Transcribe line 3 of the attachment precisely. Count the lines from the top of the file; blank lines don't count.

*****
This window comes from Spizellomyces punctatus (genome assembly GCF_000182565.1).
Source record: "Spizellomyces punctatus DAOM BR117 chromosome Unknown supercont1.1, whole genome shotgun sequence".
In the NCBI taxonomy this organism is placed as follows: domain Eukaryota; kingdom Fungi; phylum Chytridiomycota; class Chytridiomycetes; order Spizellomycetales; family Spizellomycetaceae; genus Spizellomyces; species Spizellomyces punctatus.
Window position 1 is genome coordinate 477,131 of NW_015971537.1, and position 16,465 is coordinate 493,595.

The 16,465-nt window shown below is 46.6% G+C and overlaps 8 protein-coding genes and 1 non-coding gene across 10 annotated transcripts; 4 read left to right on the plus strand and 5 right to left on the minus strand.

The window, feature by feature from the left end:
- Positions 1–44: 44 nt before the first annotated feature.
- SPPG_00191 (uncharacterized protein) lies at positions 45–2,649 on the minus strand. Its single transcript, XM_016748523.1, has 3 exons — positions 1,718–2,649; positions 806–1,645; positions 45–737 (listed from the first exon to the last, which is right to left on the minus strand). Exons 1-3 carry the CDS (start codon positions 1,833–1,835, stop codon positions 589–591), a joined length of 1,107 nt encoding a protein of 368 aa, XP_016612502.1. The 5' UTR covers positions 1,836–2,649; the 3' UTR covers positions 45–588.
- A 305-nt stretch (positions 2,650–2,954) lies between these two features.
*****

In the NCBI taxonomy this organism is placed as follows: domain Eukaryota; kingdom Fungi; phylum Chytridiomycota; class Chytridiomycetes; order Spizellomycetales; family Spizellomycetaceae; genus Spizellomyces; species Spizellomyces punctatus.